Laminar flamelets are often used to model premixed turbulent combustion. The libraries of rates of conversion from chemical to thermal enthalpies used for flamelets are typically based on counter-flow, strained laminar planar flames under steady conditions. The significance of transient strain has been discussed in the literature with most assertions being that their chemical time scales are sufficiently short compared to the turbulent time scales to treat them as quasi-steady. Less discussed is the unsteady motion of a curved flame front component of stretch rate. This thesis seeks further understanding of the effect of stretch rate on premixed flames by developing and validating a model for use with transient premixed laminar flame dynamics in a cylindrically-symmetric outward radial flow geometry (i.e., inwardly propagating flame). A FORTRAN code is developed and validated which models a laminar premixed flame exposed to an oscillating mass flowrate. This code solves transient equations of continuity, momentum, energy, and individual species in radial coordinates.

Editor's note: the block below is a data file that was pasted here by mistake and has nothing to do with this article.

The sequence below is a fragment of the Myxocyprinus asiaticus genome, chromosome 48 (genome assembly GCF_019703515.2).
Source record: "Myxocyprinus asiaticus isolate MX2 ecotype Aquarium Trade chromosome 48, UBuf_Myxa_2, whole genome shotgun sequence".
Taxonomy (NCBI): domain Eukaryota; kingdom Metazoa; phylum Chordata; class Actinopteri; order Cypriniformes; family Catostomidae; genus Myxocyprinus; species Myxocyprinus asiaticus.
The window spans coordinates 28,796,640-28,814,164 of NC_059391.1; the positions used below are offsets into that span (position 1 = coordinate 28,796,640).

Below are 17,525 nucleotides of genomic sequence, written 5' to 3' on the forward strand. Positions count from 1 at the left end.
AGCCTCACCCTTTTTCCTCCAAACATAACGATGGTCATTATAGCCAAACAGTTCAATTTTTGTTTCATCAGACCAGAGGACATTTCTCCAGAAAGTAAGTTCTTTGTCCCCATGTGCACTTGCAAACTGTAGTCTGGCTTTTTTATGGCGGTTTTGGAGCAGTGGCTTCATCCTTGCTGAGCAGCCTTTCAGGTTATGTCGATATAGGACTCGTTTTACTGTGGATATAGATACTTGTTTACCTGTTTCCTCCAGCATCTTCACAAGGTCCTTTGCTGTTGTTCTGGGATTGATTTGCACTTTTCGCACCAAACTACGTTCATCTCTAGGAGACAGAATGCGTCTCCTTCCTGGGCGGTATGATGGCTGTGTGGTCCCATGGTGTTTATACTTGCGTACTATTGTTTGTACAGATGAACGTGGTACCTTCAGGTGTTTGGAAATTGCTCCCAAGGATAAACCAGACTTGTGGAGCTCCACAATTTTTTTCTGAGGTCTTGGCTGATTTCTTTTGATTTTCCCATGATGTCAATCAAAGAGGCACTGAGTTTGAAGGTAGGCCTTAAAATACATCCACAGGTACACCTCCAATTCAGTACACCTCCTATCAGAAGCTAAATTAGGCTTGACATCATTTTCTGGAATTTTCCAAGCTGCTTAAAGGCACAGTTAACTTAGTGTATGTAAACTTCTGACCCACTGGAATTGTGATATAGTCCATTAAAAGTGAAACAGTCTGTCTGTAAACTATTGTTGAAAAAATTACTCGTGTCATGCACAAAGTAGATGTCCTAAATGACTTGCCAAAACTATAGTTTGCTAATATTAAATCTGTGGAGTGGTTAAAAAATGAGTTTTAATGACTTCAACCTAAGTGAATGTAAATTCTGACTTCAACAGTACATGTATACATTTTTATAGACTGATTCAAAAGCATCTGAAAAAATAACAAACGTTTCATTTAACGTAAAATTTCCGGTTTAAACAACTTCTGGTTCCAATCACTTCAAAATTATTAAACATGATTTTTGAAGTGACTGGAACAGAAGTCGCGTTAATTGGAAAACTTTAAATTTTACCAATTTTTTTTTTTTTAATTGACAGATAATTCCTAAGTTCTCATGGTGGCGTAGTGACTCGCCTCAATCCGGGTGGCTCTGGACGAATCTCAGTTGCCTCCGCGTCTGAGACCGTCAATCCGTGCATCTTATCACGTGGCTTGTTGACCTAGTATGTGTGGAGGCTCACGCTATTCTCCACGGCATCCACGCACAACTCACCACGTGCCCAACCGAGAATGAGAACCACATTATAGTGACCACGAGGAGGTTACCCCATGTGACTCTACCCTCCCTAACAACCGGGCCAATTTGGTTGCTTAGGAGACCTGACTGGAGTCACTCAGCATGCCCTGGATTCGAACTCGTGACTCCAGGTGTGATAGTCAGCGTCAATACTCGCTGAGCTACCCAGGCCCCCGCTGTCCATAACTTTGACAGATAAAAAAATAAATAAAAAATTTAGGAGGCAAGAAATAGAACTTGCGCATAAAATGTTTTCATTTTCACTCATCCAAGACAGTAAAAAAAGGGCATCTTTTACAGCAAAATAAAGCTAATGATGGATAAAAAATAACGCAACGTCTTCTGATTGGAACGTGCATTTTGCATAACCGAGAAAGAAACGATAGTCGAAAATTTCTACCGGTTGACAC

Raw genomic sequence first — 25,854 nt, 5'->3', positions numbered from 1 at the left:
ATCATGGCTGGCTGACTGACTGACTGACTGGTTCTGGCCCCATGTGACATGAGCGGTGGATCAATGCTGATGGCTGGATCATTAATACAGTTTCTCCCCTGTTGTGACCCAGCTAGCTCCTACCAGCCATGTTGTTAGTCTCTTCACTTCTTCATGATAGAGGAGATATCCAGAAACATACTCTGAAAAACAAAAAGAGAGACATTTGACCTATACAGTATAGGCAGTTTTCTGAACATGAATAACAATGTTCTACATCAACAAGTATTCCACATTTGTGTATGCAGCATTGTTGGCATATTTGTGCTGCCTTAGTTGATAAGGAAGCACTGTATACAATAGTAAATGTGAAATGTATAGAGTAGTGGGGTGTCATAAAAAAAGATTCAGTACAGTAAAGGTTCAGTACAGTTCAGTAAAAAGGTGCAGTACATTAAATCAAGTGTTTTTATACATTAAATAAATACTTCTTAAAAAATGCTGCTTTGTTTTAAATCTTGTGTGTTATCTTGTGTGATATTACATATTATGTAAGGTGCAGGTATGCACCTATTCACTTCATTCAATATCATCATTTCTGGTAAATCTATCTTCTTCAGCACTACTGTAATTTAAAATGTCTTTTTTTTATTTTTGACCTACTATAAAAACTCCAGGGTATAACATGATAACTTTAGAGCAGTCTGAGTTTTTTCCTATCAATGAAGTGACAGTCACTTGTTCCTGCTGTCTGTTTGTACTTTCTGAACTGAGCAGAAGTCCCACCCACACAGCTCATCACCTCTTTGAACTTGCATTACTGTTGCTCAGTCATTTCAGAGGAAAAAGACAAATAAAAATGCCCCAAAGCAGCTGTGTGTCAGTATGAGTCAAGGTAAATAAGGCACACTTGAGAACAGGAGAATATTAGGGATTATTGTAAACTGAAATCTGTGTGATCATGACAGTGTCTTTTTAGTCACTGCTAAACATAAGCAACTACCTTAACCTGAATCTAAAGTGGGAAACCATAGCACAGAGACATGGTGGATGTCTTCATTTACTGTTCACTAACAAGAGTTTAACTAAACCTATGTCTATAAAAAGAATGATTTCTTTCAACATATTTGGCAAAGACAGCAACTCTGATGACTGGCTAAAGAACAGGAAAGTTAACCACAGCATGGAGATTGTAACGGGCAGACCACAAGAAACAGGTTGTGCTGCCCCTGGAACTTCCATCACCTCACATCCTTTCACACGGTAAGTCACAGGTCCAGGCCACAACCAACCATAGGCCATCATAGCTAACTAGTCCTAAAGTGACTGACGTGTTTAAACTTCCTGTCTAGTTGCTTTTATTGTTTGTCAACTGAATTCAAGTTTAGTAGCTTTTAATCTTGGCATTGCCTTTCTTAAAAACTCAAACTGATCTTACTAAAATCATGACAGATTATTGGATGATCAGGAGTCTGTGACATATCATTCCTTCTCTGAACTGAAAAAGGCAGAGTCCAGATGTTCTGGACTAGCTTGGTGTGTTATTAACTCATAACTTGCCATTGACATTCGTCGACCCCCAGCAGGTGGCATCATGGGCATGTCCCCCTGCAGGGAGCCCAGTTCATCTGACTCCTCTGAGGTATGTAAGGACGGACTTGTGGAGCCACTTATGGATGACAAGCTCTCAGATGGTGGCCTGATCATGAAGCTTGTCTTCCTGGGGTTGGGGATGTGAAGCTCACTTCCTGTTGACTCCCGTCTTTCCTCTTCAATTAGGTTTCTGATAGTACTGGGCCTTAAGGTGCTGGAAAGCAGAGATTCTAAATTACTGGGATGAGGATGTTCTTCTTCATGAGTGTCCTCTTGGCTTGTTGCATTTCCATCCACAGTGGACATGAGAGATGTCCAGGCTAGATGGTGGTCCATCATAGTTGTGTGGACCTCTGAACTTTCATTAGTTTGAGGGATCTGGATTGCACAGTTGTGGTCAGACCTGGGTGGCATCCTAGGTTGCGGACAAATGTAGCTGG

In this model, flame response is studied when the flow and scalar fields remain aligned (i.e., no strain). The model is applied to conditions in which the flame expands (positive stretch) and contracts (negative stretch) radially by the addition of the externally-defined oscillating mass flow rate. The transient response of laminar premixed flames results in amplitude decrease and phase shift increase with increasing frequency.
In order to implement the transient behaviour of flamelets in turbulent modelling more efficiently, a frequency response analysis is applied as a process characterization tool to simplify the complex non-linear behaviour using flame transfer functions. It is shown that with increasing frequency of the perturbation, when equivalence ratio is kept constant, or with decreasing equivalence ratio in the same frequency, non-linear behaviour of the flame becomes prominent. Therefore, linear models can only predict the flame behaviour with accuracy below the threshold of when the fluid and chemistry time scales are the same order of magnitude. Various nonlinear models are studied in order to find the most appropriate flame transfer function for higher frequencies to extend the predictive capabilities of these models.